As he manned the point on a power play nearly 15 minutes into the second period Monday, Islanders defenseman Johnny Boychuk saw open ice in front of him.

The result was almost inevitable: a hard shot that ricocheted off Detroit goalie Jimmy Howard’s stick right to a charging Josh Bailey, who didn’t have to put much on his shot to give the Islanders a two-goal lead in their 4-1 victory.

“I just wanted to get it on net. There was a shooting lane,” Boychuk said. “It was a good job by Josh getting to the net, getting the rebound. The goalie just kicked it right to him for an empty-netter.”

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It’s been that kind of run for the Islanders’ power play recently. It was the sixth straight game in which the Isles have scored with the man advantage. During that stretch, they've converted on 31.8 percent of their power-play opportunities, up from their 19.8 percent average on the season. They were 1-for-5 Monday.

“When the first unit moves it around and gets some shots, it always seems to either have chances or it goes in. We have to continue to do that,” Boychuk said. “With our unit, all we’re trying to do is get shots.”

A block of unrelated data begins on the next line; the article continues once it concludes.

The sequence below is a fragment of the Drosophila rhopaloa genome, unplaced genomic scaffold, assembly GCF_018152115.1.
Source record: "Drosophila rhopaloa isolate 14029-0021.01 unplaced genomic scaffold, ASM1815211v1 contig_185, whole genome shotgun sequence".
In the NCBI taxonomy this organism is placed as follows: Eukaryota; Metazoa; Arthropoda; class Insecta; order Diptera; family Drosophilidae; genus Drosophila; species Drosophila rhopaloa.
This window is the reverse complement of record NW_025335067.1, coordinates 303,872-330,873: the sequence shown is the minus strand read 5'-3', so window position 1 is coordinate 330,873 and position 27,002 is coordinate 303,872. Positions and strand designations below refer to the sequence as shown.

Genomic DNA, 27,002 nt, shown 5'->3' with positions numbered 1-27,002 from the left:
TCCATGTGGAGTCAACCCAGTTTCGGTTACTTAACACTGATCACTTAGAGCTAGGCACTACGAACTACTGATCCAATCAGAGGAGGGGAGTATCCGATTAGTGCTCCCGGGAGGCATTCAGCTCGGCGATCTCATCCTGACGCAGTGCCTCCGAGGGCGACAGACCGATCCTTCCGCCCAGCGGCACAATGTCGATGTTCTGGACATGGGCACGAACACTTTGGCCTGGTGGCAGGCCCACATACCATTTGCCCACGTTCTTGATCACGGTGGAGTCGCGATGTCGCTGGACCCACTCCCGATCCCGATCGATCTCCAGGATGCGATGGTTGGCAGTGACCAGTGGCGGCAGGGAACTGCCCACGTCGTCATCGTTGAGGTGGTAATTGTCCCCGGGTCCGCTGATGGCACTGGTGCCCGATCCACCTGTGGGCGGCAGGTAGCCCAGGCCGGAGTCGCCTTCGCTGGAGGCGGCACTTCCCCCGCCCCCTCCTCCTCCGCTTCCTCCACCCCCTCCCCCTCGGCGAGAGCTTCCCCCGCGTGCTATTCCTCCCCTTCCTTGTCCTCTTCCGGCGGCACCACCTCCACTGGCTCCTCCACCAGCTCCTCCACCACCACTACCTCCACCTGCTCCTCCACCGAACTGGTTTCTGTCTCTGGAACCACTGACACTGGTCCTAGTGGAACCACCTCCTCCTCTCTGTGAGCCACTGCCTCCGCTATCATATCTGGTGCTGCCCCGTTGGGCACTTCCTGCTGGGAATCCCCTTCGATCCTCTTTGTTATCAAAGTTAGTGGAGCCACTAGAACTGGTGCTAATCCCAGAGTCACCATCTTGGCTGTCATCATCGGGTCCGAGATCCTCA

The Islanders’ penalty kill did a solid job Monday, going 4-for-4. Entering the game, the Isles had the best penalty-kill percentage in their home games in the NHL, having allowed nine goals in 80 opportunities.

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“To me, going into this game, just watching [Detroit’s] power play, it’s always been a problem for us,” Islanders coach Jack Capuano said. “With [Henrik] Zetterberg and [Pavel] Datsyuk and [Justin] Abdelkader and [Mike] Green, they’ve got a good power play. I thought the penalty kill challenged against them tonight really well, and to me, Thomas [Greiss], your goalie is always going to be your best penalty-killer. He was good for us.’’

Greiss saved all five shots he faced on the penalty kill, neutralizing a Detroit power play that had gone 2-for-4 in two previous games against the Islanders this season.

“It was huge,” Boychuk said of Greiss’ effort. “He’s a good goalie and we have to give him good lanes to see the puck — they have dangerous forwards. Clearing the puck down the ice helps as well.”

One of Boychuk’s clears sped toward the net so fast that Howard was forced to cover for a whistle.

It wasn’t the closest the Islanders would come to picking up their sixth shorthanded goal of the season (Nikolai Kulemin missed on a breakaway), but the message it sent — that the Isles special teams were not to be messed with — was clear.